If you continue on your same path, what is the relationship you are likely to have, years from now with each of your family members? If your story is not working with one or more key individuals, then what is the story you tell yourself to allow this pattern to persist? To what extent do you blame your business for keeping you from fully engaging with your family? (really?) Your business is the reason you are disengaged from the most important thing in your life, the people who matter most to you? How does that happen? According to your current story, is it even possible to be fully engaged at work and also with your family?

Filippo Brunelleschi found his archetypes in the monuments of ancient Rome. In 1401, luckily for Western architecture, the 24 year old Filippo did not win the competition to make the bronze reliefs for the doors of the Baptistery of San Giovanni in Florence. The judges announced a tie between him and Lorenzo Ghiberti and urged the two to collaborate. When Brunelleschi refused to work except on his own terms, the commission went to Ghiberti, and Brunelleschi left Florence in pique. So he went to Rome where at the time one could see beautiful works in public spaces. He would give a brilliant new afterlife to the Roman arts of building. Brunelleschi learned more than a style and a set of motifs from the ancient Romans. His triumph as a re-creator would be posthumous and worldwide, for the archetypes of Roman architecture, its columns, domes, and architraves, would be revived in new combinations in buildings. In his own time he created a unique monument of architecture that was as eloquent of Renaissance Florence as the Pantheon was of Hadrian’s Rome or Hagia Sophia of Byzantium. Using Roman techniques and a bold engineering imagination he built the dome of the cathedral of Florence, which dominates the skyline and still charms 21th century visitors.

Your Story Around Health

What is your story about your health? What kind of job have you done taking care of yourself? What value do you place on your health, and why? If you continue on your same path, then what will be the likely health consequences? If you are not fully engaged with your health, then what is the story you tell yourself and others – particularly your spouse, your kids, your doctor, your colleagues and anyone who might look up to you – that allows you to persist in this way? If suddenly you awoke to the reality that your health was gone, what would be the consequences for you and all those you care about? How would you feel if the end of your story was dominated by one fact – that you had needlessly died young?

Do you consider your health just one of several important stories about yourself but hardly toward the top? Does it crack the top three? top five? If you have been overweight, or consistently putting on weight the last several years; if you smoke; if you eat poorly; if you rest infrequently and never deeply; if you rarely, if ever, exercise; what is the story you tell yourself that explains how you deal, or don’t deal, with these issues? Is it a story with a rhyme or reason? Do you believe that spending time exercising or otherwise taking care of yourself, particularly during the workday, sets a negative example for others?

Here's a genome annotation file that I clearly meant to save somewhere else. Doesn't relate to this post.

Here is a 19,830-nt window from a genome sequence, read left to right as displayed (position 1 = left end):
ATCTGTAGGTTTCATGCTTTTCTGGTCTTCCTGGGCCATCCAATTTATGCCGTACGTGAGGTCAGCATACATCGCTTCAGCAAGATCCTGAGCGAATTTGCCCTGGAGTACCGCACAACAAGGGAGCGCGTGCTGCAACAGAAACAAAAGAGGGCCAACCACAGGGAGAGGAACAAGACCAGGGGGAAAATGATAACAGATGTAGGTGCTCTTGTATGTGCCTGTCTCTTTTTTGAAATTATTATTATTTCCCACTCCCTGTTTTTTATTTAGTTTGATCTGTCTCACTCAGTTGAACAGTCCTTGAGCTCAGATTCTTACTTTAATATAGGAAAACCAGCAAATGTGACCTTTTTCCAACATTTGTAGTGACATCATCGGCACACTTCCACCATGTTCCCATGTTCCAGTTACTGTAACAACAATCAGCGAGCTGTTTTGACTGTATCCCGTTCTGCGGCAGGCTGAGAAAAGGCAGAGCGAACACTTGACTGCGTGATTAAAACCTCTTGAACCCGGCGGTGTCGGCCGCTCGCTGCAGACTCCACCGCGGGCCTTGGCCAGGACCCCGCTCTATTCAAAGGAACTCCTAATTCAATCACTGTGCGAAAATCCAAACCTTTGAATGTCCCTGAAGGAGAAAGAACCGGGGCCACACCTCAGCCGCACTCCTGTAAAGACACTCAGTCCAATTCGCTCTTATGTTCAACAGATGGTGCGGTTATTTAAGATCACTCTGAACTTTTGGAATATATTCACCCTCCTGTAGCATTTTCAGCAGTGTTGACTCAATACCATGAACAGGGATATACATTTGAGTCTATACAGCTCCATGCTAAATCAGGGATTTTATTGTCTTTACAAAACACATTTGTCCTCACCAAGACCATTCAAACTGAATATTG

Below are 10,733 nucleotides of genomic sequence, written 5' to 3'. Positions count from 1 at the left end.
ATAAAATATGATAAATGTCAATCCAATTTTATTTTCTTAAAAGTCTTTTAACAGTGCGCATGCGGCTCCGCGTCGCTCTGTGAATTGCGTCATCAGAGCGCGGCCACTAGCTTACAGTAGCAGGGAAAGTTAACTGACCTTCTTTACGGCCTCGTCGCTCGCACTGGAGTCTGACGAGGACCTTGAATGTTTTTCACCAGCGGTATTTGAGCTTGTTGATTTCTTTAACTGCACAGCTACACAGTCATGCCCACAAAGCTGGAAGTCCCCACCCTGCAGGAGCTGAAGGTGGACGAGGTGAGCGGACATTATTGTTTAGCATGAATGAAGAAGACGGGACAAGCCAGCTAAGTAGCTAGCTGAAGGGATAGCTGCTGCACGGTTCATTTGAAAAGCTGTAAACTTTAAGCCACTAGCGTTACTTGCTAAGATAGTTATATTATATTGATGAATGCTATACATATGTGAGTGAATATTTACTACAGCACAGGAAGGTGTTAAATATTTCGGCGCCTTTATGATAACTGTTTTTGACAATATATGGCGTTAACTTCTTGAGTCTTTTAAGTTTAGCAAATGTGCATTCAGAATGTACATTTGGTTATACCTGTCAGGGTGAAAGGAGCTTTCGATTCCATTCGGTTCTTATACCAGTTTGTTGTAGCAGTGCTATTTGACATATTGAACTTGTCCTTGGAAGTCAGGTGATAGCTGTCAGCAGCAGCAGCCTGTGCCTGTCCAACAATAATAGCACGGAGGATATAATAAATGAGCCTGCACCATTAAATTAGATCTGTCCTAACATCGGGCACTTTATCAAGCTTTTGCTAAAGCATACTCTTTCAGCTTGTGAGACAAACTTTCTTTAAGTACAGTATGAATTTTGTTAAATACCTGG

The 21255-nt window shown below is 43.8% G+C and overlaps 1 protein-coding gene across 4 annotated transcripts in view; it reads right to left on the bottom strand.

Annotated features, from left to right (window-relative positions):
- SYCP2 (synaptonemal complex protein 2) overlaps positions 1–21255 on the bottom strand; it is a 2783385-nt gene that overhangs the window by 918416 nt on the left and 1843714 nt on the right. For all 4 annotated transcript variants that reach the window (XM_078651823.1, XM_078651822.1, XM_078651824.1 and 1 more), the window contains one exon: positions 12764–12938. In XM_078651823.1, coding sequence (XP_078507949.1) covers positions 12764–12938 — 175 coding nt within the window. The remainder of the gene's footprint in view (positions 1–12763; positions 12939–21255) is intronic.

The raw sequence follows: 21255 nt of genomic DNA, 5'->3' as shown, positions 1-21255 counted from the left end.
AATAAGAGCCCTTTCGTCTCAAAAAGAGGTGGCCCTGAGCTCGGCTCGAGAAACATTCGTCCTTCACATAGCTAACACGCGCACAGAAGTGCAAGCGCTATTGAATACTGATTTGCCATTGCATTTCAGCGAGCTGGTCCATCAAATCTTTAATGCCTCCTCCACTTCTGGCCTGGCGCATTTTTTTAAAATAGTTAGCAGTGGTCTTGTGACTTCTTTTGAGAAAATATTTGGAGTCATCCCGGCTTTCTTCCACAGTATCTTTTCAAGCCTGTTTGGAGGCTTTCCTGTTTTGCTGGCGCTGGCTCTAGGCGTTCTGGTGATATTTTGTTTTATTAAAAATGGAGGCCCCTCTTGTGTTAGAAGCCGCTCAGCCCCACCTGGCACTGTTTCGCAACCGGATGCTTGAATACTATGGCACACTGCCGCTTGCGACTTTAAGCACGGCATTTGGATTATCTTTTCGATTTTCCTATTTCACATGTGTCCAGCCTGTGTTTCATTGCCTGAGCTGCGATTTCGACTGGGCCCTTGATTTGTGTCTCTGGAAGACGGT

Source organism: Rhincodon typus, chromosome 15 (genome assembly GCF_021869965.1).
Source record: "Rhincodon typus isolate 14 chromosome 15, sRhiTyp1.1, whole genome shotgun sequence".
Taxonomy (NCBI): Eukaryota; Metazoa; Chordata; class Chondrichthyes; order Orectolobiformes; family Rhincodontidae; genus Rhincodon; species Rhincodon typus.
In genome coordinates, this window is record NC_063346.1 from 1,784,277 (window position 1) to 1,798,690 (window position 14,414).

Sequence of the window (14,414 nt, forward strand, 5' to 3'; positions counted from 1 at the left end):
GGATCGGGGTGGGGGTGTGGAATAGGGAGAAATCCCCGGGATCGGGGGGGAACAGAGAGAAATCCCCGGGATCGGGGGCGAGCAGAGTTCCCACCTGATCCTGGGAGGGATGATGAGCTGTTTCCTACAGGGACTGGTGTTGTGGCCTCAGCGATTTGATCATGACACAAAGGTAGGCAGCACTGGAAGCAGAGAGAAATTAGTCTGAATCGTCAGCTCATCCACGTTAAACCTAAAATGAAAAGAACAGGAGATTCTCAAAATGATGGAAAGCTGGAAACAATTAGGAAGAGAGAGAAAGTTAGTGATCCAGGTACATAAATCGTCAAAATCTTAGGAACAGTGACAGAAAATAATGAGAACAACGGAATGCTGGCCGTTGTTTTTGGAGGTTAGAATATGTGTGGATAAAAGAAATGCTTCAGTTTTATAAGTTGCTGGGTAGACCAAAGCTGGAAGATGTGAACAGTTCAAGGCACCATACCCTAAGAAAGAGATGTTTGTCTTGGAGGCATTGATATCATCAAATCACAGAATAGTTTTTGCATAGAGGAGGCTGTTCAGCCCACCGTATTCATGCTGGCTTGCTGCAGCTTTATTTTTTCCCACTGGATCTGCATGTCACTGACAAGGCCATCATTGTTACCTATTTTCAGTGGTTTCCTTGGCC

Given your physical being and the way you present yourself, do you think the story you are telling is the same one that others are hearing? Could it be vastly different, when seen through their eyes?

The citizens of Florence had begun their cathedral back in 1296, a century before Brunelleschi made his first trip to Rome. In 1334 Giotto had been honored by the commission to design the bell tower, but work on the main structure had proceeded slowly. By the early 15th century the nave was completed and work began over the great octagon on the east (altar) end. As the walls of the complex octagon rose, overseers of the works found themselves confronted with a vast opening 138.5 feet across, which had to be covered by a dome. They had no choice, but how to do it? How their urban rivals – Pisa, Siena, Milan, Padua – might have enjoyed the spectacle of an ambitious city that could not even roof its own cathedral! But successive supervising architects had evaded the problem by focussing on every other part of the work. By about 1413 the walls of the octagon drum at the east end had risen to their full 180 feet and the challenge had to be faced. Brunelleschi had been eagerly anticipating the assignment. By 1417 he had already been paid for some drawings and had made a wooden model of the design. In 1418 the overseers of the works finally announced a public competition. The other leading competitor was Ghiberti, Brunelleschi’s bete noire. The tactless judges trying to bring these two together, as they had vainly tried once before gave the supervisory assignment of building the dome to them jointly with a master stonemason working under them. A Brunelleschi-Ghiberti team was designed for trouble. Brunelleschi, who had never forgotten losing to Ghiberti the commission for the bronze Baptistery doors, would leave a series of inventive sommets as his literay legacy. During work on the dome Brunelleschi seized every opportunity to show up his rival’s incompetence. He would even pretend to be ill at crucial moments so Ghiberti would have to face the most difficult problems alone. Luckily Ghiberti was dismissed in 1425 and completion of the work was left to Brunelleschi.

Your Story about Friends

What is your story about friendship? According to your story, how important are friends? How fully engaged are your with them? (that is don’t calculate in your mind simply how often you see them but what you do and how you are when you’re together). If close friendships are important to you, yet they are clearly not happening in your life, what is the story you tell yourself that obstructs this from happening?